Throughout the specification and claims, the word "insulating" is used with reference to electrically insulating material.
One preferred embodiment of the invention, showing an electrical connector with female contactor tubes at the coupling end, is described in the following description of FIGS. 1 to 11. The embodiment of FIGS. 1 to 11 is also characterized by a housing consisting of two half cylinders bolted together.
FIG. 12 is an alternative preferred embodiment employing an integral cylinder housing. FIG. 13 is another preferred embodiment showing the electrical connector in a form in which the connector incorporates male contactors for reception in a female feed-through socket.
Certain conventions of descriptive language are adopted herein, both in specification and claims, for purposes of clarity and convenience and not with any purpose of implied limitation to the oil well art, or to a vertical disposition of parts as is usually the case within the oil well casing.
The terms "upstream" and "downstream" refer to the coupling and cable attachment ends of the electrical connector, respectively. In a typical wellhead installation, the upstream end is upward, and upstream with respect to the delivery of electrical power, although not with respect to the upwardly pumped oil. Correspondingly, at such an installation, the downstream end of the connector is in a downward direction within the vertical oil well casing, and downstream in the direction of electrical power delivery.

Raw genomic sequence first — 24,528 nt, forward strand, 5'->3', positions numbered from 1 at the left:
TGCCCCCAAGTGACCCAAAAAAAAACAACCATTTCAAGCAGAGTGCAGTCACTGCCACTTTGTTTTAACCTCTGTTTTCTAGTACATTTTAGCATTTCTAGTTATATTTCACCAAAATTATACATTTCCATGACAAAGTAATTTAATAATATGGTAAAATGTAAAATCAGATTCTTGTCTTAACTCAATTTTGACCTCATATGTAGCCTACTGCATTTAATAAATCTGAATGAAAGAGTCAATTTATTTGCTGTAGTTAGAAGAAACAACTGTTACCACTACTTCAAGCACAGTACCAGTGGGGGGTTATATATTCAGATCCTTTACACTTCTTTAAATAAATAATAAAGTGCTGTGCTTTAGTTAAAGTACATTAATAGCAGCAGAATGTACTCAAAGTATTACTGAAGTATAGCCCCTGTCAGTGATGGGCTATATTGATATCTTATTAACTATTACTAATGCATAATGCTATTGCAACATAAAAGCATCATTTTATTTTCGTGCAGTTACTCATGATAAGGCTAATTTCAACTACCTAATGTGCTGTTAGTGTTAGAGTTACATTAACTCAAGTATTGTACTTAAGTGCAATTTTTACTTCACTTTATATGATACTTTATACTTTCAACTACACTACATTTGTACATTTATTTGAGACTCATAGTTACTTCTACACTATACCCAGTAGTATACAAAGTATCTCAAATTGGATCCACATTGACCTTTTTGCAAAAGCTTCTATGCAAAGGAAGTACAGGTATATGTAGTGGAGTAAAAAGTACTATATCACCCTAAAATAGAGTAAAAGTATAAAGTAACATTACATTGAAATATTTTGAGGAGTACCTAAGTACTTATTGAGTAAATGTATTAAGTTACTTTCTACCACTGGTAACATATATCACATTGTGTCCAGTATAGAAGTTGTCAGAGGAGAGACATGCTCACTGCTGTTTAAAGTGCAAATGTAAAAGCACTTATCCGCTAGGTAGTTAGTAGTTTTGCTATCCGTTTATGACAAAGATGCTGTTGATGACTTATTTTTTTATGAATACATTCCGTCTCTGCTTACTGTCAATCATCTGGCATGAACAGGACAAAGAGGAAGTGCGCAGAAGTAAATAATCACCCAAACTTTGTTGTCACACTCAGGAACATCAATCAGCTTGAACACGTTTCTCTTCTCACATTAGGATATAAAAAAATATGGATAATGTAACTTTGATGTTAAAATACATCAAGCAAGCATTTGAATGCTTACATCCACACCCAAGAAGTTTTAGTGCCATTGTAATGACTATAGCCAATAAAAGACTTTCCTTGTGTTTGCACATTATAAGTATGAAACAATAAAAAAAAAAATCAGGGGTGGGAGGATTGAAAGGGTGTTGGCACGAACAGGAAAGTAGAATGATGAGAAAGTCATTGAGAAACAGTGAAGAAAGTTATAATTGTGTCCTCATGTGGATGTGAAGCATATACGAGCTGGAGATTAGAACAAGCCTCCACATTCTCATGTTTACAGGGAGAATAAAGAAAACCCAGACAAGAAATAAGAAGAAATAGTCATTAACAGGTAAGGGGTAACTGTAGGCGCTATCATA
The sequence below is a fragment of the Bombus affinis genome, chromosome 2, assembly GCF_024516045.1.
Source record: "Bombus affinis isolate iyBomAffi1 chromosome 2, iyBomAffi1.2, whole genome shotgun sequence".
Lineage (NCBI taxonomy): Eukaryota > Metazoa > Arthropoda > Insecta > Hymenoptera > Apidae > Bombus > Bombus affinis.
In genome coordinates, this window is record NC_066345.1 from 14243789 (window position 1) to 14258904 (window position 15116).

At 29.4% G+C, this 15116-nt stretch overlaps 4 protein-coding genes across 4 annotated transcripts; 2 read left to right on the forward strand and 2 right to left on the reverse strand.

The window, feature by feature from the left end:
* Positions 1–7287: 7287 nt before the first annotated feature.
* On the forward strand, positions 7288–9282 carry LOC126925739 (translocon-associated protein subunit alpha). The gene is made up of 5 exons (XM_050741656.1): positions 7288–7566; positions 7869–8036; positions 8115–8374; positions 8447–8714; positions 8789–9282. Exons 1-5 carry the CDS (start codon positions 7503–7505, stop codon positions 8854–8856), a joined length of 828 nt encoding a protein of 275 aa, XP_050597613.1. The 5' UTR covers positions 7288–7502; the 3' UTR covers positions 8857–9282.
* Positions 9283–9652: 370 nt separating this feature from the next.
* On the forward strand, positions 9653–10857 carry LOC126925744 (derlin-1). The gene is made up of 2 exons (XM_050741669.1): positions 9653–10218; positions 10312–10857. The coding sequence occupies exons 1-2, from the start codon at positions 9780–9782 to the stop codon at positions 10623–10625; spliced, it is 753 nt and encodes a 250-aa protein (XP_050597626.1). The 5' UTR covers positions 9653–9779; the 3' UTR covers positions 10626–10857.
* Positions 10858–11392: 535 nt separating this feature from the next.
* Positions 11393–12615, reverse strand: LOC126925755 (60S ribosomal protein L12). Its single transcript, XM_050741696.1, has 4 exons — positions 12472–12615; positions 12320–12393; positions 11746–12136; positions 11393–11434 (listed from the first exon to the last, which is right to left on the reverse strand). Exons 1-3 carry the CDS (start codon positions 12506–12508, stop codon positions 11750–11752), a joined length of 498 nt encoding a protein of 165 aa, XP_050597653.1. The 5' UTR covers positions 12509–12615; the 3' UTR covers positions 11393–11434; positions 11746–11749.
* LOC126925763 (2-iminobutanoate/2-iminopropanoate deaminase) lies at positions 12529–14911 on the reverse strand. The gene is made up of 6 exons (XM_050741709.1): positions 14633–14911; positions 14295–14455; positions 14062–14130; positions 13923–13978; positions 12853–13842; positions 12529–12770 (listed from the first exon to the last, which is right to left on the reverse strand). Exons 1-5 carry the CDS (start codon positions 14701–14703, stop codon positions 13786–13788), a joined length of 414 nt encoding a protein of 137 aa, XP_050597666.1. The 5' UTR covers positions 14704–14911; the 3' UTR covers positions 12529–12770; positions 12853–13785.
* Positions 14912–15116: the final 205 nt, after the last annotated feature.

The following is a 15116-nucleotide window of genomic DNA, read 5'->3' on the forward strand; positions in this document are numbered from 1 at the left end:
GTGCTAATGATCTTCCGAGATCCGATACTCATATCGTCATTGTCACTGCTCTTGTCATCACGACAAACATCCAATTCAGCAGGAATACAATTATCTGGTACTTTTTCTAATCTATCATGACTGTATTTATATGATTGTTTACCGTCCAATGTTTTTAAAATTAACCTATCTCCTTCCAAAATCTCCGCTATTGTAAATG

The terms "feed-through", "feed-through socket", "feed-through contacts", and other parts of a feed-through structure are adopted from the terminology of oil well technology, in order to describe generally, without restriction to oil well technology, the kind of electrical socket means for which the electrical connector of this invention was invented. The electrical connector of the present invention finds its utility in an environment of high pressure fluid, such as oil well liquids and gases at pressures as high as 5,000 pounds-per-square-inch. Such high-pressure fluids are separated from a working zone for human workers under atmospheric pressure by some type of confining structure, for example, an oil well casing and wellhead assembly. Ordinarily, electrical power is delivered from the working zone to the interior of the confining structure by means of an electrical power feed-through following construction well known to those familiar with the oil well art, as well as other related arts, a description of one embodiment being shown in the Cugini patent already mentioned. However, the term feed-through herein means simply any delivery of electrical power to a zone of high fluid pressure, even though the power originates in a zone of high fluid pressure.